The Canadian Roadmap

By Max Fawcett | November 11, 2004

Yasser Arafat’s death, announced today but probably hours or even days after the actual event occurred, has yet again opened up the Pandora’s Box of peace in the Middle East. Officials on both sides of the divide, most notably PLO President Mahmoud Abbas, Prime Minister Ahmed Qureia, and Israeli President Ariel Sharon, sounded cautious notes of optimism about the possibility of re-engaging in the peace process. But if you listened closely to each of them you could also hear the years of failure and the suspiciousness that it has produced. Suspiciousness and doubt are unlikely catalysts to the creation of a lasting peace.

Mary Lou Finlay of CBC’s “As It Happens” spoke with Ghassan Al-Khatib, the Palestinian Labour Minister, today about Arafat’s death. Mary Lou is usually a fine journalist but today she revealed a prevailing misconception about Arafat’s passing that will surely derail any near-term possibility of peace. She asked Ghassan if Arafat’s death presented an opportunity for the Palestinian people to re-engage in the peace process, a sentiment echoed throughout the media today both in print, on radio, and on television. This is a false assumption and a dangerous one at that, and Al-Khatib rightly pointed this out to her, observing that the Palestinian people fully supported the path that Arafat followed and didn’t see any reason to change it now that he was gone. Both sides are convinced of the righteousness of their cause and the path they have chosen. Great statesmen like Yitzhak Rabin – I would include Arafat in that class – have died before on both sides and little if anything has changed.

I’ll put my cards on the table right now, because this is a debate that requires such honestly. I am an atheist former-protestant. I have a few Jewish friends and a few Arab friends. I have no axe to grind with respect to the conflict in the Middle East, a claim that few commentators these days can make. So while I may not bring the same level of knowledge and familiarity as, say, Norman Spector, who was the former Canadian Ambassador to Israel, I can at least come at the problem with a clear field of vision. That ought to count for something here.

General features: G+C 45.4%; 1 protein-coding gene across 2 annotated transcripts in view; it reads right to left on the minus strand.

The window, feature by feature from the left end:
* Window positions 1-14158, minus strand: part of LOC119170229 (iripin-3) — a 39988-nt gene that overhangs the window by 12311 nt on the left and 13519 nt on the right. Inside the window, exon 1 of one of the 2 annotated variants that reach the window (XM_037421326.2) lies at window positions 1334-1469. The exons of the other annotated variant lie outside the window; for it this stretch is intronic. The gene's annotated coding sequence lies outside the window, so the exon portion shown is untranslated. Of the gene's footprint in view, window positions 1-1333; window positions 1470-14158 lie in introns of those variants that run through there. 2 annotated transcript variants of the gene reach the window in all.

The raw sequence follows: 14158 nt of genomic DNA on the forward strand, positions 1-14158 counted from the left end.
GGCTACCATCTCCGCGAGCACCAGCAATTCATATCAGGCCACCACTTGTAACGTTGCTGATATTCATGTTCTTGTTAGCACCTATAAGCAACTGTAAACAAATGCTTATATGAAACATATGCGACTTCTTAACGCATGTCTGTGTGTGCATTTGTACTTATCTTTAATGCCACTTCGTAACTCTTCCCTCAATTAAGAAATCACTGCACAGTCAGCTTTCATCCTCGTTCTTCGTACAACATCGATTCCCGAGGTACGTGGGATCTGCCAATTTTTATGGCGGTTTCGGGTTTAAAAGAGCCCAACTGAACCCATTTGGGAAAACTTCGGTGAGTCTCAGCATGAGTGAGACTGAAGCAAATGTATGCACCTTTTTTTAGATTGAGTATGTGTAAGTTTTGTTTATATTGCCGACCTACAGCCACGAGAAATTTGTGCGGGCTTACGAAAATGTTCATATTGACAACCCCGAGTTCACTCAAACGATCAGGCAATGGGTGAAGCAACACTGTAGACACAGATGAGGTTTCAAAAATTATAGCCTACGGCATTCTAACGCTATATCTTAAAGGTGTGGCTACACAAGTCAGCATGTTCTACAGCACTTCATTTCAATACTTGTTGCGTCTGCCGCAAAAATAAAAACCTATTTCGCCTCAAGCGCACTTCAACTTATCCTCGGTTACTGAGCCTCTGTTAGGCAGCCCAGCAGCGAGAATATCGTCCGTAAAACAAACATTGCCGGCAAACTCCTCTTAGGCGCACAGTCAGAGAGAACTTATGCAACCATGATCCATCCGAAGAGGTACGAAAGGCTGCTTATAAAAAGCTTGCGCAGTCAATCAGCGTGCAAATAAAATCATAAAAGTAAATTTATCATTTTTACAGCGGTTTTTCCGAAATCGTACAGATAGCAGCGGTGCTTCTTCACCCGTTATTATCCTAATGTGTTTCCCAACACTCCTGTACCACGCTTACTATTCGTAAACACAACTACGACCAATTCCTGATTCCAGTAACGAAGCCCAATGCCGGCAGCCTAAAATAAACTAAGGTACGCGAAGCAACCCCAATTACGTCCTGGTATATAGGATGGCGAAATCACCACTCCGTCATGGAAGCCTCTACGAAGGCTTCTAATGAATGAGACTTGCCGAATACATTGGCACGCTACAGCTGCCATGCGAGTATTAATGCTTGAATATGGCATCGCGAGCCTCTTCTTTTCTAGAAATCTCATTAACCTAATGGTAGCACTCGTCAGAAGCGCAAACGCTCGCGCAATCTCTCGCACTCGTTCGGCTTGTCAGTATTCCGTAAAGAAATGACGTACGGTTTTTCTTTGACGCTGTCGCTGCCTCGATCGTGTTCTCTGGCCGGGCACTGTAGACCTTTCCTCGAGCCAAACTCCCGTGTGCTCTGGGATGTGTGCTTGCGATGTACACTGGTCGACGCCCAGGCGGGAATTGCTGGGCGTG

Both sides, as far as I can tell, have a legitimate beef with each other. It is difficult to escape comparisons between the Palestinian people, who were thrown off their land and forced to live on some of the worst tracts of land in the region, and our own First Nations population here in Canada. The Palestinian people endured discrimination and outright racism on the part of the Israeli government for almost half a century now. They have seen their mothers, wives, husbands, and children killed by Israeli troops. They have every right in the world to feel wronged because they have been.

Conversely, I am well aware of the claims made by the Jewish community about the land’s intrinsic holiness, a belief shared by the Palestinian people in their own right. I am equally well aware of the arguments in favour of a Jewish state in the wake of World War II, and I support them. And I am well aware of the trauma that years of suicide bombings have caused to the Israeli national psyche. Israel, like any state, has a right to protect their citizens and they in turn have a right not to have to live in fear of the next bombing.

The remedy that the international community seems to support is a two-state solution, with an independent Palestine perched next door to Israel. This is doomed to failure, for a number of reasons. First and foremost is the fact that any independent Palestinian state will be created on some of the worst land available, virtually guaranteeing that any march towards economic parity between the two nations will be slow and painful. It is not dissimilar, as I mentioned earlier, to the reserve system we created for the First Nations communities here in Canada, and I wouldn’t wish the results of that foolish policy on anyone.